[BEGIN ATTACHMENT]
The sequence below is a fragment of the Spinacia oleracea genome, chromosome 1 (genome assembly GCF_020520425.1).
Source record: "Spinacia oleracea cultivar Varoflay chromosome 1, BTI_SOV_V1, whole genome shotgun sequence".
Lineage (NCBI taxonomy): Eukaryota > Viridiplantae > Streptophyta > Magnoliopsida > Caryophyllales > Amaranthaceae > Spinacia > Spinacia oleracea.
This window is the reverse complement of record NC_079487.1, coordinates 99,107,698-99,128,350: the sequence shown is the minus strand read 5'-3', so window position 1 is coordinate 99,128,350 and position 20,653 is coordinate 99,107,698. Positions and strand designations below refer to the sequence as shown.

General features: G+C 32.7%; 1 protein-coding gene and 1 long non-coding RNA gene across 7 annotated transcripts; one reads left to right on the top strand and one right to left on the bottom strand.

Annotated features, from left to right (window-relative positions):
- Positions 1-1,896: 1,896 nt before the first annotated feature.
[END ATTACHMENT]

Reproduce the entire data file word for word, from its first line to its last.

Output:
The sequence below is a fragment of the Spinacia oleracea genome, chromosome 1 (genome assembly GCF_020520425.1).
Source record: "Spinacia oleracea cultivar Varoflay chromosome 1, BTI_SOV_V1, whole genome shotgun sequence".
Lineage (NCBI taxonomy): Eukaryota > Viridiplantae > Streptophyta > Magnoliopsida > Caryophyllales > Amaranthaceae > Spinacia > Spinacia oleracea.
This window is the reverse complement of record NC_079487.1, coordinates 99,107,698-99,128,350: the sequence shown is the minus strand read 5'-3', so window position 1 is coordinate 99,128,350 and position 20,653 is coordinate 99,107,698. Positions and strand designations below refer to the sequence as shown.

General features: G+C 32.7%; 1 protein-coding gene and 1 long non-coding RNA gene across 7 annotated transcripts; one reads left to right on the top strand and one right to left on the bottom strand.

Annotated features, from left to right (window-relative positions):
- Positions 1-1,896: 1,896 nt before the first annotated feature.